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Committees for Dummies

Well, the book itself does not seem to exist (why not?), so, those of you who have been embroiled in running things for years - what books (if any) have you found useful when starting to think about committee structure and management?

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( 13 comments — Leave a comment )
makyo
24th Feb, 2010 11:47 (UTC)
I doubt it's quite the sort of book that you're after, but a lot of things about committee behaviour suddenly became a lot clearer to me after I read C Northcote Parkinson's Parkinson's Law (or The Pursuit of Progress).
alexmc
24th Feb, 2010 11:58 (UTC)
Sun Tzu's "The Art of War"
alexmc
24th Feb, 2010 11:59 (UTC)
Sorry, didn't have any constructive suggestions so took a stab at a funny one.
davidwake
24th Feb, 2010 12:09 (UTC)
Maybe you ought to create a LiveJournal group to discuss this.
alexmc
24th Feb, 2010 12:12 (UTC)
I don't know anything about being on committees, let alone setting them up. I was so disheartened by being on one 16 years ago that I stayed away and only joined one last year.

Now that committee is 30 years old so I had no part in its creation.
davidwake
24th Feb, 2010 14:15 (UTC)
My first proper committee meeting was when I worked at a University: the academic and service side met for their committee meeting and after three hours everyone was congratulating themselves of an excellent meeting because it made a decision.

The decision was to have biscuits with the tea and coffee during the break at the next committee meeting, reversing the decision made at the last committee meeting.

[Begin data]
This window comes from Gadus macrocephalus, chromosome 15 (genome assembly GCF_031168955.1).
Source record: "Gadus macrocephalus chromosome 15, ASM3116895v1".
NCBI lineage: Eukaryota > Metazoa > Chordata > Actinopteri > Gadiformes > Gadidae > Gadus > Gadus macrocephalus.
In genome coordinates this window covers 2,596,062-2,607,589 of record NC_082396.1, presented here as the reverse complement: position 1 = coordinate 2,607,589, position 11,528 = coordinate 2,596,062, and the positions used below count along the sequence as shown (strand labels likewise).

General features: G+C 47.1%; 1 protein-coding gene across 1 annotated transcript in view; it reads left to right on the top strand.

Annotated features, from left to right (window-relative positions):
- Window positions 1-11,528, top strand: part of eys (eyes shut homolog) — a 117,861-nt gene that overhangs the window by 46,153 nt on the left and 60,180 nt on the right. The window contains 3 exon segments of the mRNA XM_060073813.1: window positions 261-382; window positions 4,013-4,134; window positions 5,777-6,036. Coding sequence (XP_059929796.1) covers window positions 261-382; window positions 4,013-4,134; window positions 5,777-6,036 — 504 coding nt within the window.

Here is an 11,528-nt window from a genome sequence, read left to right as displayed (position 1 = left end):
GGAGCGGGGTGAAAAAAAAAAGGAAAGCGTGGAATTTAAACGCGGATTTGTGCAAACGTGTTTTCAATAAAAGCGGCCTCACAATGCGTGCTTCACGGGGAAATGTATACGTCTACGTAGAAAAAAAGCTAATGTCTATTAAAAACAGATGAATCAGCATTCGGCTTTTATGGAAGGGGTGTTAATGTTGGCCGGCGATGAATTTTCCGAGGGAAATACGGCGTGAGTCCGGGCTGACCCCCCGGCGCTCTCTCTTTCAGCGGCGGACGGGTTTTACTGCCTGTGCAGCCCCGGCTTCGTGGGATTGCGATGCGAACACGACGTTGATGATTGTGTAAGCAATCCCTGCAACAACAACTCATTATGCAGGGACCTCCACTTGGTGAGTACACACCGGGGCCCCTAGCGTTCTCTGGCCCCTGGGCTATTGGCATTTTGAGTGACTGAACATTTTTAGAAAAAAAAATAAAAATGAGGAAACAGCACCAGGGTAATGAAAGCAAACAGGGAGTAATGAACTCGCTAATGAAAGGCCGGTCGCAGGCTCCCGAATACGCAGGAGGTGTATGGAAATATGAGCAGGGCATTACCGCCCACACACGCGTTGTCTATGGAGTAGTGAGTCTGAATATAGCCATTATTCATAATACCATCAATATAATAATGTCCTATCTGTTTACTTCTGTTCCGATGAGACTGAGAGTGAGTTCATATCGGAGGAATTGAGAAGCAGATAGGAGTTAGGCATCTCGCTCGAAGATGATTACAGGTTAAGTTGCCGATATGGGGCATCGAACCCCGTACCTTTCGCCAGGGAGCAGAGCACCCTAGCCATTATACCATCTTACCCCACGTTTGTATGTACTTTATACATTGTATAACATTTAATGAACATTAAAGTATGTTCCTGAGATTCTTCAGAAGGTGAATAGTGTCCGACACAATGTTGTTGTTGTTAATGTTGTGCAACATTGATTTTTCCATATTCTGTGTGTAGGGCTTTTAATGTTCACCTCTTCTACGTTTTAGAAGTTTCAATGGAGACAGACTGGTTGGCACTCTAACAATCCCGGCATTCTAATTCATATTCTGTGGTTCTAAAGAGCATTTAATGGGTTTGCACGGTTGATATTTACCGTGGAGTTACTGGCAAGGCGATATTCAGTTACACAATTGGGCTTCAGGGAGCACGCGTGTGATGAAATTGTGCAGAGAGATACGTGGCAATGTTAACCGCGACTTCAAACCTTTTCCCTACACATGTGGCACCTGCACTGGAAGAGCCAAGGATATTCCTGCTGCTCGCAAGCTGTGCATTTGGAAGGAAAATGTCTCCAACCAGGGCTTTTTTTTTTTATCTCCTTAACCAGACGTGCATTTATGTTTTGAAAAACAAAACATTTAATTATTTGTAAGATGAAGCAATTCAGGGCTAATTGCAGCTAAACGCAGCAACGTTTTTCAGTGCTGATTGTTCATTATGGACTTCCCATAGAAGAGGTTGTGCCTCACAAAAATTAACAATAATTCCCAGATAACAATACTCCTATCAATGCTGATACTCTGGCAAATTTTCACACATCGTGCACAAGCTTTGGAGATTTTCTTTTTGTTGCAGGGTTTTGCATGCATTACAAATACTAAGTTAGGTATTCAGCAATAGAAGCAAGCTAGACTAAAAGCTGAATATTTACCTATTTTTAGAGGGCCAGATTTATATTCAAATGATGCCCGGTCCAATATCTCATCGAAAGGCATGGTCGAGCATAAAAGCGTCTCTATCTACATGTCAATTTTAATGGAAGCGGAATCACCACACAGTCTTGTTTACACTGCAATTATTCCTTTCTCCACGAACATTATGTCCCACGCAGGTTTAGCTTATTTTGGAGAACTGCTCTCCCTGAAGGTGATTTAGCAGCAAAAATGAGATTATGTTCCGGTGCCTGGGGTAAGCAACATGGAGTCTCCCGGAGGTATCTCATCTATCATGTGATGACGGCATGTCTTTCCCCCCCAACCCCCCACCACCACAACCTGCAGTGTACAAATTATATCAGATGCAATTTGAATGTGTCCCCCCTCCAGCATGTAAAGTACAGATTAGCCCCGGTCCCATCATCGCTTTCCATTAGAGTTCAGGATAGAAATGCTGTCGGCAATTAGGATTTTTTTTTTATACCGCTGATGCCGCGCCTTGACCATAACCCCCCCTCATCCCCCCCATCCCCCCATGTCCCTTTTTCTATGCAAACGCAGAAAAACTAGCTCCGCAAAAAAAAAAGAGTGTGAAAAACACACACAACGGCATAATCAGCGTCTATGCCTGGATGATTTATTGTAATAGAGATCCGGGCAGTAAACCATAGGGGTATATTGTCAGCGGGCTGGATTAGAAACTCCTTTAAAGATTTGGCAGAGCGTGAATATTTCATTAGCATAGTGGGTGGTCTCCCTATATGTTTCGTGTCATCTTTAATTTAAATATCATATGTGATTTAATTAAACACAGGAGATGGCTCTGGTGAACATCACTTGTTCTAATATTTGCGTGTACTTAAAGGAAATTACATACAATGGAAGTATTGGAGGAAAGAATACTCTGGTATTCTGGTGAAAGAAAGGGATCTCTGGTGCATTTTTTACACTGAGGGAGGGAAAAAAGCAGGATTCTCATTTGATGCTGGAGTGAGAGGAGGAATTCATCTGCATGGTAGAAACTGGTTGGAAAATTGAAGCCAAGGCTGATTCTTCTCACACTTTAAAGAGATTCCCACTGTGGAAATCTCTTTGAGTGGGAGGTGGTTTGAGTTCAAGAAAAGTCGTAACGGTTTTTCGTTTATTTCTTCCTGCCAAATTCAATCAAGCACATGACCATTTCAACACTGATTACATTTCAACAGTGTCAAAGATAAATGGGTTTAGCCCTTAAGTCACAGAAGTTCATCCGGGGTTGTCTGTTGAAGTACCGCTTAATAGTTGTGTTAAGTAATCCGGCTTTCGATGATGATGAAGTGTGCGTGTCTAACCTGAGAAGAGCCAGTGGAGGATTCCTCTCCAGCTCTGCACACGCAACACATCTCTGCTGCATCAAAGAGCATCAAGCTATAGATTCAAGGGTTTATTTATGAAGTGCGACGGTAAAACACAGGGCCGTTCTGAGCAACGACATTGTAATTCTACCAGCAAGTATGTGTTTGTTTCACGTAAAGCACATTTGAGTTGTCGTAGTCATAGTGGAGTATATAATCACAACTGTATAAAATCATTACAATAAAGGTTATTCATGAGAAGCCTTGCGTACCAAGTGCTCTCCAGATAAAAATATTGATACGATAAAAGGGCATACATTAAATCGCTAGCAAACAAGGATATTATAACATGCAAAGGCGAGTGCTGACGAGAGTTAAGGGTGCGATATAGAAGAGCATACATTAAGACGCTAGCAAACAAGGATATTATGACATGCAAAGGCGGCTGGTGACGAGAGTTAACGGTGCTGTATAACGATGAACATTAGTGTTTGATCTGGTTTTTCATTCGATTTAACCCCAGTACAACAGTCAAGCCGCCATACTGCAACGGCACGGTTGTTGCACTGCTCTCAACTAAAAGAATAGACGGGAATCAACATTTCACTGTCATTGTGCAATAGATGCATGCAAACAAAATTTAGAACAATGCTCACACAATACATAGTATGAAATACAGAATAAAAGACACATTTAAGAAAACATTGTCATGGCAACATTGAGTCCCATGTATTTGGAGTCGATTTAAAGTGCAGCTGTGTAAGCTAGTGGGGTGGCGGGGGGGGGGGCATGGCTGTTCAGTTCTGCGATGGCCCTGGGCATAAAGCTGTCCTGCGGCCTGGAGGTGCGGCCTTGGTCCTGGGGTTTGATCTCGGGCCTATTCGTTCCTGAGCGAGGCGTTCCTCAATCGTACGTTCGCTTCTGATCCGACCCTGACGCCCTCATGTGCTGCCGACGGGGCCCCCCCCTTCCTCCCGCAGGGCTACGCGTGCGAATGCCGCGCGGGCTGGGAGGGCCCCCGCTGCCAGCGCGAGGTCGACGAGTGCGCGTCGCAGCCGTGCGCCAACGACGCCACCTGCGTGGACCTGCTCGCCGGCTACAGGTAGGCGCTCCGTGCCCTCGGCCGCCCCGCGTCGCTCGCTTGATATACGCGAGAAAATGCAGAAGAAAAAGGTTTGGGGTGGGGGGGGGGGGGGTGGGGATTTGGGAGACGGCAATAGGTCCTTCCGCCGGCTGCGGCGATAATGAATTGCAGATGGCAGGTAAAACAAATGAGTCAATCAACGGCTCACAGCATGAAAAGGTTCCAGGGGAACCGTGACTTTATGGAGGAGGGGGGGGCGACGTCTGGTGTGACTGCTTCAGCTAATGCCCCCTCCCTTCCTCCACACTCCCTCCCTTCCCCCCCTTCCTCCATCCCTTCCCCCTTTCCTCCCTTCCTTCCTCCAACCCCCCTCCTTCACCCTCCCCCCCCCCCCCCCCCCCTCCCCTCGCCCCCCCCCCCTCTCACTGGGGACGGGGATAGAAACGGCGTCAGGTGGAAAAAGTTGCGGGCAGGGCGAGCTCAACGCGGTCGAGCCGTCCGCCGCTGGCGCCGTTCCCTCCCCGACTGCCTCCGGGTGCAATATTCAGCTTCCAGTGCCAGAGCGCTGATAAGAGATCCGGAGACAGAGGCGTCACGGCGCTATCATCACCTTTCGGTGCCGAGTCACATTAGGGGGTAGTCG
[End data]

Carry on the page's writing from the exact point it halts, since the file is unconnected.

frandowdsofa
24th Feb, 2010 13:27 (UTC)
It is a recommended book for management trainees, along with The Prince. Which is scary.

Something like this? http://www.mycommittee.com/

davidwake
24th Feb, 2010 14:16 (UTC)
"The Art of War" is actually a very good book on Philosophy and generally getting things done: your committee could 'go to war' with a problem, for example.
coth
24th Feb, 2010 18:06 (UTC)
Thanks Fran. That looks like an incredibly useful website, and I'm exploring.
pwilkinson
24th Feb, 2010 13:53 (UTC)
The traditional trade union and Labour Party book on committee meetings used to be Walter Citrine's A B C of Chairmanship - the Amazon customer reviews are worth reading (and largely accurate). As I move into my new flat, I must check if I've still got my copy. The Worldcon equivalent seems to be Robert's Rules of Order - when I get the opportunity, I must try some comparing and contrasting.

Of course, if you are chairing a meeting and anyone else walks in openly holding a copy of either - the best advice is to have them firmly and immediately escorted from the room.
inamac
24th Feb, 2010 18:42 (UTC)
I've been known to cite Roberts Rules to recalcitrant committee members - and got blank looks.

The important thing is for the Chairman and the Secretary to have an intimate knowledge of the rules of whatever organisation the Committee is in charge of (and if there aren't any - write them!)
timill
25th Feb, 2010 02:35 (UTC)
Robert's is for running meetings, rather than running a committee. In general, I think, the work of running a committee happens between meetings.
watervole
24th Feb, 2010 13:56 (UTC)
I made sure I had three people to hand who knew what they were doing and I listened to what they said.

Some of the best tips I've got over the years are probably the sort of things you don't find in books.

eg. Never run if you're a con chair, no matter how bad the situation. It makes people assume something has gone drastically wrong.

Always put your guests on fixed expenses (you don't have to be tight, but you set a maximum) and make that clear in advance. There are a small minority (I know of one really awful example) who will screw you for everything they can get.

Realise in advance that at least one key staff member will have to drop out because of stress/illness/bereavement/unemployment and be ready for it when it happens. The hardest, but most necessary, thing of all is to ask a committee member to stand down because they can no longer do the job. You've got to do it, but you've also got to do it in a way that is supportive rather than condemnatory.
( 13 comments — Leave a comment )

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